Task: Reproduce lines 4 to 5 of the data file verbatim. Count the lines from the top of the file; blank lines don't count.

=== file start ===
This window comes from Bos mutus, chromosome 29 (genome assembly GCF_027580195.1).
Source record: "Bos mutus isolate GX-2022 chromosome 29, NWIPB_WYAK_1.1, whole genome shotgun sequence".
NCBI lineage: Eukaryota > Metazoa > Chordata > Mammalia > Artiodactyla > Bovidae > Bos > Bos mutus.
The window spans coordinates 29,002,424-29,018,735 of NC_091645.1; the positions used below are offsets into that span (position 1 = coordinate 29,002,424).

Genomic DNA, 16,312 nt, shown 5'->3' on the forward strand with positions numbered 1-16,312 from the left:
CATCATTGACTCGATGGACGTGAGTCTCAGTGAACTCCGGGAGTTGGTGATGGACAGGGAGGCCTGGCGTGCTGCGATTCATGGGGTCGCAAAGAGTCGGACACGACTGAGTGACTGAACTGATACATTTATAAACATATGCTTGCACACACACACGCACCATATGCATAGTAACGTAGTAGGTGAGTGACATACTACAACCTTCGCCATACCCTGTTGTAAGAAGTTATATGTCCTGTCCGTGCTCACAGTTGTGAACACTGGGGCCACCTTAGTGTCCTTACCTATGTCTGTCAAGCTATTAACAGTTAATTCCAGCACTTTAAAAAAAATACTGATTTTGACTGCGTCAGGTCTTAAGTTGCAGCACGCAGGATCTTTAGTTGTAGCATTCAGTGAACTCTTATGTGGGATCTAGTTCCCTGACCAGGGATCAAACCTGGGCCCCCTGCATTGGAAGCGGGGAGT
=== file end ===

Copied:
The window spans coordinates 29,002,424-29,018,735 of NC_091645.1; the positions used below are offsets into that span (position 1 = coordinate 29,002,424).

Genomic DNA, 16,312 nt, shown 5'->3' on the forward strand with positions numbered 1-16,312 from the left: